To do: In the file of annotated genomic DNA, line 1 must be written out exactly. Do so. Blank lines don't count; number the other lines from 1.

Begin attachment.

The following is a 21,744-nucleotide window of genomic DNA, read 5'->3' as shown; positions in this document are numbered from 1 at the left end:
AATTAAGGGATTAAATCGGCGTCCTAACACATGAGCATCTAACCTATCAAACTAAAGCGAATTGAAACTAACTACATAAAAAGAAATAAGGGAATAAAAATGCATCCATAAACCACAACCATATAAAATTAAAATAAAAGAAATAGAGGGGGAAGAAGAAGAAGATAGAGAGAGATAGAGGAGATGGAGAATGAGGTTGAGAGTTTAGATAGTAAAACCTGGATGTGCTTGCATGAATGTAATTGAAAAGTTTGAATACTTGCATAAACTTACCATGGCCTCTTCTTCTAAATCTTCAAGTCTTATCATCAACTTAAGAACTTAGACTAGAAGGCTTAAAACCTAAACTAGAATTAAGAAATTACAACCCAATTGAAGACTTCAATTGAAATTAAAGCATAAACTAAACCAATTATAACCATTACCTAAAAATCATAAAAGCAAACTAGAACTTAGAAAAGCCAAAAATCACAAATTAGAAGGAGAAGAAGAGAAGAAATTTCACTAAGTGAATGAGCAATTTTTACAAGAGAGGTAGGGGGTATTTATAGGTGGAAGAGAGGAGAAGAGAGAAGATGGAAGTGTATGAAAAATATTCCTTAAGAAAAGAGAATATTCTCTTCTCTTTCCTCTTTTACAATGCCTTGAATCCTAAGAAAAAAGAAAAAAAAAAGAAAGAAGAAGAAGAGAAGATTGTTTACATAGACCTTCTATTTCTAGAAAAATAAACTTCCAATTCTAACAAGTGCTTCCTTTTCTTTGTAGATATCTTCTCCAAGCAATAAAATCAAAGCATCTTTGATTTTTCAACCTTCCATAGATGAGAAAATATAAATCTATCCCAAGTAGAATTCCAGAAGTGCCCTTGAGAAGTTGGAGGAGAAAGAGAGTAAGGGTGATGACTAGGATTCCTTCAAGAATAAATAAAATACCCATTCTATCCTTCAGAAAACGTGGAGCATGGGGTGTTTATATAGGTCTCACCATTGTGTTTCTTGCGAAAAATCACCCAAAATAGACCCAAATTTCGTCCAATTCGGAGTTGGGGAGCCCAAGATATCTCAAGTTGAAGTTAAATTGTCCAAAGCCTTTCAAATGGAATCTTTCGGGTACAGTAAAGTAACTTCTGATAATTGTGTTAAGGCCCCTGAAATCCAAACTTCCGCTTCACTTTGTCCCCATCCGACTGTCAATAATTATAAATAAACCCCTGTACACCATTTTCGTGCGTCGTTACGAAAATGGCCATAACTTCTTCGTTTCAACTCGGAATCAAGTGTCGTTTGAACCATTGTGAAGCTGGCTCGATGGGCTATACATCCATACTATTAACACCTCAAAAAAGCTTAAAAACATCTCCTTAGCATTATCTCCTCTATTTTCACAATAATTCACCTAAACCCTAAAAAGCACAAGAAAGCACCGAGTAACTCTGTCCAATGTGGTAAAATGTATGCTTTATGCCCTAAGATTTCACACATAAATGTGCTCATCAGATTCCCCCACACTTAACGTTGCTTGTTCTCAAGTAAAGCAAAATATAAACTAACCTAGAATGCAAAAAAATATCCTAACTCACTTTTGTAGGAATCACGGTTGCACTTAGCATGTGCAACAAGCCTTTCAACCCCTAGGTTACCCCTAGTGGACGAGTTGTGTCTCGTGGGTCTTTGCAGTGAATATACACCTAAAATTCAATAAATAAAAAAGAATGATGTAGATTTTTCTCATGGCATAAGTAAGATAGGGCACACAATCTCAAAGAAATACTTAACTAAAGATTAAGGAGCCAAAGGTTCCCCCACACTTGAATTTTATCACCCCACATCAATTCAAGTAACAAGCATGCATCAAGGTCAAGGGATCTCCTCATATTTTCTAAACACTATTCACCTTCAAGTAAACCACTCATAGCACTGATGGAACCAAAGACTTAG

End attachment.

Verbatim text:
The following is a 21,744-nucleotide window of genomic DNA, read 5'->3' as shown; positions in this document are numbered from 1 at the left end: